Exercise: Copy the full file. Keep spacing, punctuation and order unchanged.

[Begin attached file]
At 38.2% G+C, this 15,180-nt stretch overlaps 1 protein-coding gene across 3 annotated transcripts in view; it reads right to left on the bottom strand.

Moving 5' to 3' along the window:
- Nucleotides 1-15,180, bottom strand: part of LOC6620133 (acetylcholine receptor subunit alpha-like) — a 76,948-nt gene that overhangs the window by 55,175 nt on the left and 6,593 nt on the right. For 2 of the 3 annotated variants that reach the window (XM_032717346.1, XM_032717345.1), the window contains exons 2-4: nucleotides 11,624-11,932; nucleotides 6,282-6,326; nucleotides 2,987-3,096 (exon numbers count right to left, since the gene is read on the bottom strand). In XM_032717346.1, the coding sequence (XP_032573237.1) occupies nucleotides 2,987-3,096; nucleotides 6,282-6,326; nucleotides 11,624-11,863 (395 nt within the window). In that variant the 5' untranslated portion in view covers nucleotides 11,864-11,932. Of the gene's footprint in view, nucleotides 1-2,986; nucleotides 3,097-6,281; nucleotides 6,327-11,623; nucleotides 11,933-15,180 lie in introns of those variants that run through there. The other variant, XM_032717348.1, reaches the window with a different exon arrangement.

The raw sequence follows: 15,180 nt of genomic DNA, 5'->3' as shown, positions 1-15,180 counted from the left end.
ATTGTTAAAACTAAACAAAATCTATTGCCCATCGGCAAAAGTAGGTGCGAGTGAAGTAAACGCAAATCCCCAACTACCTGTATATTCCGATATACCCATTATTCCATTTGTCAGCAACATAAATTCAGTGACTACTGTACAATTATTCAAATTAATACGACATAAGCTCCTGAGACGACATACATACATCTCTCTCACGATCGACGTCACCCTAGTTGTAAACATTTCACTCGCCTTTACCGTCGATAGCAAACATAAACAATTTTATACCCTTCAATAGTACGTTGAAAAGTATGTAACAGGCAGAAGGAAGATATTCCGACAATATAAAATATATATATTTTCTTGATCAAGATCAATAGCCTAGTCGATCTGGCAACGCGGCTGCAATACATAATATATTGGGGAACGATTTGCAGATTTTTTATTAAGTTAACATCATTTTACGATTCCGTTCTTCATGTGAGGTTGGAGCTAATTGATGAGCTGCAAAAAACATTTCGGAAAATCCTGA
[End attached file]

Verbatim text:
At 38.2% G+C, this 15,180-nt stretch overlaps 1 protein-coding gene across 3 annotated transcripts in view; it reads right to left on the bottom strand.

Moving 5' to 3' along the window:
- Nucleotides 1-15,180, bottom strand: part of LOC6620133 (acetylcholine receptor subunit alpha-like) — a 76,948-nt gene that overhangs the window by 55,175 nt on the left and 6,593 nt on the right. For 2 of the 3 annotated variants that reach the window (XM_032717346.1, XM_032717345.1), the window contains exons 2-4: nucleotides 11,624-11,932; nucleotides 6,282-6,326; nucleotides 2,987-3,096 (exon numbers count right to left, since the gene is read on the bottom strand). In XM_032717346.1, the coding sequence (XP_032573237.1) occupies nucleotides 2,987-3,096; nucleotides 6,282-6,326; nucleotides 11,624-11,863 (395 nt within the window). In that variant the 5' untranslated portion in view covers nucleotides 11,864-11,932. Of the gene's footprint in view, nucleotides 1-2,986; nucleotides 3,097-6,281; nucleotides 6,327-11,623; nucleotides 11,933-15,180 lie in introns of those variants that run through there. The other variant, XM_032717348.1, reaches the window with a different exon arrangement.

The raw sequence follows: 15,180 nt of genomic DNA, 5'->3' as shown, positions 1-15,180 counted from the left end.
ATTGTTAAAACTAAACAAAATCTATTGCCCATCGGCAAAAGTAGGTGCGAGTGAAGTAAACGCAAATCCCCAACTACCTGTATATTCCGATATACCCATTATTCCATTTGTCAGCAACATAAATTCAGTGACTACTGTACAATTATTCAAATTAATACGACATAAGCTCCTGAGACGACATACATACATCTCTCTCACGATCGACGTCACCCTAGTTGTAAACATTTCACTCGCCTTTACCGTCGATAGCAAACATAAACAATTTTATACCCTTCAATAGTACGTTGAAAAGTATGTAACAGGCAGAAGGAAGATATTCCGACAATATAAAATATATATATTTTCTTGATCAAGATCAATAGCCTAGTCGATCTGGCAACGCGGCTGCAATACATAATATATTGGGGAACGATTTGCAGATTTTTTATTAAGTTAACATCATTTTACGATTCCGTTCTTCATGTGAGGTTGGAGCTAATTGATGAGCTGCAAAAAACATTTCGGAAAATCCTGA